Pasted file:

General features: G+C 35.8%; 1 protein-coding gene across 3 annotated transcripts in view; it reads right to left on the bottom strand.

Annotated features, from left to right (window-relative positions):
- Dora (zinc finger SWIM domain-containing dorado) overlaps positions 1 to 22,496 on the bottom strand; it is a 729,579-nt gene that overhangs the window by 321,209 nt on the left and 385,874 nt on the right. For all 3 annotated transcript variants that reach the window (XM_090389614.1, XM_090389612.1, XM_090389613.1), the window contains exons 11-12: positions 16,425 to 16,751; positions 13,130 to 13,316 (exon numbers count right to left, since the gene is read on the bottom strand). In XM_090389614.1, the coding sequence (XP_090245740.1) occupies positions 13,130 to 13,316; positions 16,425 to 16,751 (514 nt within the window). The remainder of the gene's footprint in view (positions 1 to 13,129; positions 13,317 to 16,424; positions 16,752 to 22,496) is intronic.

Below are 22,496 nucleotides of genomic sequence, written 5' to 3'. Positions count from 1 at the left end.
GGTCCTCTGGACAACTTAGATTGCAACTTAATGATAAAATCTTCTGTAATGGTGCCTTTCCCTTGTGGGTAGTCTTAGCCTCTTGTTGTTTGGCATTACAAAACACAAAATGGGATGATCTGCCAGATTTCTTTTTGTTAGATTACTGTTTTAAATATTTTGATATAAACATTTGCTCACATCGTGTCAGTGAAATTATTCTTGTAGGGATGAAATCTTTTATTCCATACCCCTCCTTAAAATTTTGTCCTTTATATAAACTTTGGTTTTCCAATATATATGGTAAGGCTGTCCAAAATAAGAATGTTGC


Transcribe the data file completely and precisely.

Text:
General features: G+C 35.8%; 1 protein-coding gene across 3 annotated transcripts in view; it reads right to left on the bottom strand.

Annotated features, from left to right (window-relative positions):
- Dora (zinc finger SWIM domain-containing dorado) overlaps positions 1 to 22,496 on the bottom strand; it is a 729,579-nt gene that overhangs the window by 321,209 nt on the left and 385,874 nt on the right. For all 3 annotated transcript variants that reach the window (XM_090389614.1, XM_090389612.1, XM_090389613.1), the window contains exons 11-12: positions 16,425 to 16,751; positions 13,130 to 13,316 (exon numbers count right to left, since the gene is read on the bottom strand). In XM_090389614.1, the coding sequence (XP_090245740.1) occupies positions 13,130 to 13,316; positions 16,425 to 16,751 (514 nt within the window). The remainder of the gene's footprint in view (positions 1 to 13,129; positions 13,317 to 16,424; positions 16,752 to 22,496) is intronic.

Below are 22,496 nucleotides of genomic sequence, written 5' to 3'. Positions count from 1 at the left end.
GGTCCTCTGGACAACTTAGATTGCAACTTAATGATAAAATCTTCTGTAATGGTGCCTTTCCCTTGTGGGTAGTCTTAGCCTCTTGTTGTTTGGCATTACAAAACACAAAATGGGATGATCTGCCAGATTTCTTTTTGTTAGATTACTGTTTTAAATATTTTGATATAAACATTTGCTCACATCGTGTCAGTGAAATTATTCTTGTAGGGATGAAATCTTTTATTCCATACCCCTCCTTAAAATTTTGTCCTTTATATAAACTTTGGTTTTCCAATATATATGGTAAGGCTGTCCAAAATAAGAATGTTGC